Saving the Sheikh
Page 14

 Ruth Cardello

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Rachid smiled at his father’s dry humor. “The day isn’t over yet. I may.”
Suddenly serious, the king cautioned, “Be careful, Son. I’m here if you need me.”
“I have everything under control, Father.”
“Of course,” his father said with a smile. “Have you won over your betrothed yet?”
Rachid smiled again. “Not yet.”
His father clasped his hands behind his back and said, “Try lilies.”
“Flowers?” Really?
“Your mother always loved them.” And with that, his father turned and walked away.
Lilies.
Well, it was as good as any other idea he’d had that day.
Not one who normally spent hours on quiet reflection, Zhang found the isolation of her suite strangely calming. She couldn’t contact her business team, so there wasn’t much use worrying about how they were dealing with her absence. She’d hired the best and paid them well. They could keep it functioning for the short time it would take her to make her escape.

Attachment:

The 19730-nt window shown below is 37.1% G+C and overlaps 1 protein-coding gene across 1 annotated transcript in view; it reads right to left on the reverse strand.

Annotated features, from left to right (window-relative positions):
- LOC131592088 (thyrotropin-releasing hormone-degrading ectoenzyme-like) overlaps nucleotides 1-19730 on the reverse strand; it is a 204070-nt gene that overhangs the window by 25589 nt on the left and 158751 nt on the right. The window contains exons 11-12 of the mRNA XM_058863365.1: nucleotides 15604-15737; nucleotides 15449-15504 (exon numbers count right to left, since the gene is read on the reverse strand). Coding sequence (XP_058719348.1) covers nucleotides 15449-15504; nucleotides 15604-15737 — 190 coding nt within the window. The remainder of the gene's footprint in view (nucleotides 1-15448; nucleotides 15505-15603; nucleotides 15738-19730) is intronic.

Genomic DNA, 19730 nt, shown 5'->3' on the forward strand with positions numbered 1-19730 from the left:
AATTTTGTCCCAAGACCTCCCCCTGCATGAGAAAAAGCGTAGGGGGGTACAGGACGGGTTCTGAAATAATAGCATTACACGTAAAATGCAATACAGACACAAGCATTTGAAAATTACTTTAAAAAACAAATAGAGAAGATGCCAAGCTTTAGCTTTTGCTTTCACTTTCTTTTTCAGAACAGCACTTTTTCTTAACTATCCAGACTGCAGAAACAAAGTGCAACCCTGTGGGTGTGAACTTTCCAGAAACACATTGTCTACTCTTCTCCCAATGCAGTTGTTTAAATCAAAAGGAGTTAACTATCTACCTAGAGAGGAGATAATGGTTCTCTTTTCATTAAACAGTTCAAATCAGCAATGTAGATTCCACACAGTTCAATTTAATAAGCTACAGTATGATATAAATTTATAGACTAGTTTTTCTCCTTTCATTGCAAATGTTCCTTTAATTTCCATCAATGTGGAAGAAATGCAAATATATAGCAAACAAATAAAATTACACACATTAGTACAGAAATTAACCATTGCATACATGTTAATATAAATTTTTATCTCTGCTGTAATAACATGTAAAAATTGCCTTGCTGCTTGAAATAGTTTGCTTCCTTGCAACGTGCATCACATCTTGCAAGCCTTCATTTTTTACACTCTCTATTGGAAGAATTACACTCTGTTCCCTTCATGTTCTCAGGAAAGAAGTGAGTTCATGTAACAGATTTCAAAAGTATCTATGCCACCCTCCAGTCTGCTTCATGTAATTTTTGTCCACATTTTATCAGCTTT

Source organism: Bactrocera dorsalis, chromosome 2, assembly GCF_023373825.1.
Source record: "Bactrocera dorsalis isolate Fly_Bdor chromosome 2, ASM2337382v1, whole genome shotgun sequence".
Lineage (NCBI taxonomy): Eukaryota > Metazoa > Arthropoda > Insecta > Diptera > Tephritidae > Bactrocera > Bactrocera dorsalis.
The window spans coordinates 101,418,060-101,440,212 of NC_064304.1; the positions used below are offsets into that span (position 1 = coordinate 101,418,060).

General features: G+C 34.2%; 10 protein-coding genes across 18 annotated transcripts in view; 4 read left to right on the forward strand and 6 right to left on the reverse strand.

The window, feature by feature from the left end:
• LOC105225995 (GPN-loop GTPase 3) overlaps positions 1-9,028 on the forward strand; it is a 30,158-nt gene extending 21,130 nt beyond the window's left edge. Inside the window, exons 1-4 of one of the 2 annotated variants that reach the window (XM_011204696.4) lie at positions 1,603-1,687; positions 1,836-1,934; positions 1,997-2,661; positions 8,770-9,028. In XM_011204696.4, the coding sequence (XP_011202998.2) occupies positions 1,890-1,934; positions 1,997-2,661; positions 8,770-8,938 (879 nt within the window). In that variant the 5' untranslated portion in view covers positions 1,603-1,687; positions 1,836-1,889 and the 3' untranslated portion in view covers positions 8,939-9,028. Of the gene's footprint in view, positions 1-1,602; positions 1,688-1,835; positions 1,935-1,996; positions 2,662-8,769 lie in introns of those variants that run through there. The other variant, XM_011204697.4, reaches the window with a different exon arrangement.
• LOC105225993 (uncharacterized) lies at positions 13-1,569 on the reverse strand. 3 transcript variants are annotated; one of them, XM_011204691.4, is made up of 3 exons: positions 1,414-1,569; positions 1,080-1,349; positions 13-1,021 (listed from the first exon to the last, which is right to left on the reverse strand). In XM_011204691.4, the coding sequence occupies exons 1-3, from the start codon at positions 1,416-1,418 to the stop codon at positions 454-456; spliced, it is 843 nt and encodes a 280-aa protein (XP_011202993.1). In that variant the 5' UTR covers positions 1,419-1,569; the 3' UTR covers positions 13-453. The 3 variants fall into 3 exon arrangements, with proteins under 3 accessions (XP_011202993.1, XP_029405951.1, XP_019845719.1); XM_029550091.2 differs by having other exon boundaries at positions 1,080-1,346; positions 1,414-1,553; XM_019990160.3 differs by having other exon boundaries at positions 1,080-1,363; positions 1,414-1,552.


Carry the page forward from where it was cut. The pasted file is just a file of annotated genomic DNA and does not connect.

The desire to have her security team storm the walls of the castle had ebbed as the day went on. She didn’t want to see anyone hurt. Not her men, not these men. Not even Rachid.
I just want to go home.
Wherever the hell that is.
The sound of a key in the lock jolted Zhang. She spun toward the opening door. A tiny older woman who looked to be in her seventies entered. She was dressed in a long Western-style lavender gown that was obviously haute couture despite its simple lines. She approached Zhang with both hands outstretched. “So, this is the woman who has set my household off balance.”